A couple of years ago Google announced an electrical engineering contest with a $1M prize. The goal was build the most compact DC to AC power inverter that could meet certain requirements, namely 2kVA power output at 240 Vac 60Hz, from a 450V DC source with a 10Ω impedance. The inverter had to withstand certain ambient conditions and reliability, and it had to meet FCC interference requirements.
First, Congrats, to the “Red Electrical Devils!” I wish I were smart enough to have been able to participate, but my knowledge of power electronics is pretty hands-off, unless you are impressed by using TRIACs to control holiday lighting. Here’s the IEEE on what they thought it would take to win.
Aside from general gEEkiness, two things interested me about this contest. First, from an econ perspective, contests are just a fascinating way to spur R&D. Would you be able to get entrants, given the cost of participation and the likelihood of winning the grand prize? Answer: yes. This seems to be a reliable outcome if the goal is interested enough to the right body of would-be participants.
The second thing that I found fascinating was the goal: power density. I think most people understand the goals of efficiency, but is it important that power inverters be small? The PV inverter on the side of your house, also probably around 2kW, is maybe 20x as big as these. Is that bad? How much is it worth it to shrink such an inverter? (Now, it is true if you want to achieve power density, you must push on efficiency quite a bit, as every watt of energy lost to heat needs to be dissipated somehow, and that gets harder and harder as the device gets smaller. But in this case, though efficiencies achieved were excellent, they were not cutting edge, and the teams instead pursued extremely clever cooling approaches.)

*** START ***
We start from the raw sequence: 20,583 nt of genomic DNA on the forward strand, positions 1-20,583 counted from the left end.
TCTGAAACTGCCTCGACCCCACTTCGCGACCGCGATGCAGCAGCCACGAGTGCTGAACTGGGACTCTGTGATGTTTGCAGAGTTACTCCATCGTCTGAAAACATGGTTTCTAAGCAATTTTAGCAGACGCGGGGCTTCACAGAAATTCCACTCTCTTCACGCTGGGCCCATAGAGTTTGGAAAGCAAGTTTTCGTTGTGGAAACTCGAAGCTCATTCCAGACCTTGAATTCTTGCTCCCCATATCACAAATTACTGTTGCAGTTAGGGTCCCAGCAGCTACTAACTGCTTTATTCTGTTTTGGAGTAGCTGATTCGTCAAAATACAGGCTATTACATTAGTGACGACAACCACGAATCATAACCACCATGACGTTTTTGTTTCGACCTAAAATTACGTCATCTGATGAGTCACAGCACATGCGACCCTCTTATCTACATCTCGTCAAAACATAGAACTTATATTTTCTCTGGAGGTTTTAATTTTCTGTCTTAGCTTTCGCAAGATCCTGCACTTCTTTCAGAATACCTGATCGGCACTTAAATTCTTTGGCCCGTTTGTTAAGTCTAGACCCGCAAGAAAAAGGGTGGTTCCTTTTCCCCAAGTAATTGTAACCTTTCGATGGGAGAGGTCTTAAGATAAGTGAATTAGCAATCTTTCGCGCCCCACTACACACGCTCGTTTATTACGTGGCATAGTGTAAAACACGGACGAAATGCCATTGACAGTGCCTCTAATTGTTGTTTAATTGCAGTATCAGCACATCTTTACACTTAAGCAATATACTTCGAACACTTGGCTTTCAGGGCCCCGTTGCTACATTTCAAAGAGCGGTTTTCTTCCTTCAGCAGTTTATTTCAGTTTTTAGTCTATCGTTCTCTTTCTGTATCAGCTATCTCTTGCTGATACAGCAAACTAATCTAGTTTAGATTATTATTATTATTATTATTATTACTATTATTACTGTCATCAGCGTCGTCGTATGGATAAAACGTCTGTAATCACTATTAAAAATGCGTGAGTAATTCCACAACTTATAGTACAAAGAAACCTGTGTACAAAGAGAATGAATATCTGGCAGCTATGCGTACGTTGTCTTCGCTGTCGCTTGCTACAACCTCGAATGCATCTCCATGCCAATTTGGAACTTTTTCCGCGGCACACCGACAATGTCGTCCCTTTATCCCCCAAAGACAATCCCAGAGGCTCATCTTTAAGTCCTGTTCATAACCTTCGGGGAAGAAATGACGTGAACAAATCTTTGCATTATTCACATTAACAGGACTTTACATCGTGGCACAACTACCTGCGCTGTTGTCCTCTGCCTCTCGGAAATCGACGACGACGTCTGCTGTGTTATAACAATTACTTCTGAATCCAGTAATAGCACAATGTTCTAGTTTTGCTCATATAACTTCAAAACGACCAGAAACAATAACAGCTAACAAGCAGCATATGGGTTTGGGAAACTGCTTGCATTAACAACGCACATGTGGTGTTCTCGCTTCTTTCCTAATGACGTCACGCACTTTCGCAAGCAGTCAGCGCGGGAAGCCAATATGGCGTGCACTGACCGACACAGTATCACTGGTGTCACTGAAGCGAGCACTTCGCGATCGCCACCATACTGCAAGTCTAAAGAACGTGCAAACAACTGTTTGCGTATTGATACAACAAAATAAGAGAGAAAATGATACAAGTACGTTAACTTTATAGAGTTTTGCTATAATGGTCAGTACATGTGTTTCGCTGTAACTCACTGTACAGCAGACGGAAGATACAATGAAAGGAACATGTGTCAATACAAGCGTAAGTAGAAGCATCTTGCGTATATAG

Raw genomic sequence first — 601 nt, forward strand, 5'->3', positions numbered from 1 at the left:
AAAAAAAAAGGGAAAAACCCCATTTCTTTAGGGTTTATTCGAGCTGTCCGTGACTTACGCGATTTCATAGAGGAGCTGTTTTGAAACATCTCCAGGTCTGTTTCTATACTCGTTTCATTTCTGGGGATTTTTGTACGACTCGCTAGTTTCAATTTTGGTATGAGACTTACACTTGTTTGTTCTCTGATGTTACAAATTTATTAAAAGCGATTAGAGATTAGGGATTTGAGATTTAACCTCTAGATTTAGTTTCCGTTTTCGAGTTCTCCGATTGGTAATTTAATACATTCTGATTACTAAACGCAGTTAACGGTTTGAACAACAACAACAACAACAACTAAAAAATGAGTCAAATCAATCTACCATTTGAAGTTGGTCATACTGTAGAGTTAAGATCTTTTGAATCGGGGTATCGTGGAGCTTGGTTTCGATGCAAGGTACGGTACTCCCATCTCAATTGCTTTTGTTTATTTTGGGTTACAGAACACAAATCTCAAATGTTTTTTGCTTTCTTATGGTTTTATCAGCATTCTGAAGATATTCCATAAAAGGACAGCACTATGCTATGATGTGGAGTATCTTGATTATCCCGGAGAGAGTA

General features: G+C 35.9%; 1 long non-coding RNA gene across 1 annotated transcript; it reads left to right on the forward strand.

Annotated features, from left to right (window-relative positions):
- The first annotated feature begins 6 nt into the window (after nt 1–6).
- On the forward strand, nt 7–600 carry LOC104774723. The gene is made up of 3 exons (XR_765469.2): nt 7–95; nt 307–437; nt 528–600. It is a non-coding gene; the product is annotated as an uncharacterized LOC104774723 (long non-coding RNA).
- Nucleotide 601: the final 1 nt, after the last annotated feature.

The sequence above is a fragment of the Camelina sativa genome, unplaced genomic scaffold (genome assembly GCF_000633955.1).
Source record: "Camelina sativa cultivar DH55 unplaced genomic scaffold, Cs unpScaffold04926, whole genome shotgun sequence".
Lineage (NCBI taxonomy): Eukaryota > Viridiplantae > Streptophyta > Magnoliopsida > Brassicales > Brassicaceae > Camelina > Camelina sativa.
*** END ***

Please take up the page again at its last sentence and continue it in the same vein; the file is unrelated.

I wonder what target market Google has in mind for these high power density inverters. Cars perhaps? In that case, density is more important than a fixed PV inverter, but still seemingly not critical to this extreme. Specific density rather than volumetric seems like it would be more important. Maybe Google never had a target in mind. For sure, there was no big reveal with the winner announcement. Maybe Google just thought that this goal was the most likely to generate innovation in this space overall, without a particular end use in mind at all — it’s certainly true that power electronics are a huge enabling piece of our renewable energy future, and perhaps it’s not getting the share of attention it deserves.
I’m not the first, though, to wonder what this contest was “really about.” I did not have to scroll far down the comments to see one from Slobodon Ćuk, a rather famous power electronics researcher, inventor of a the Ćuk inverter.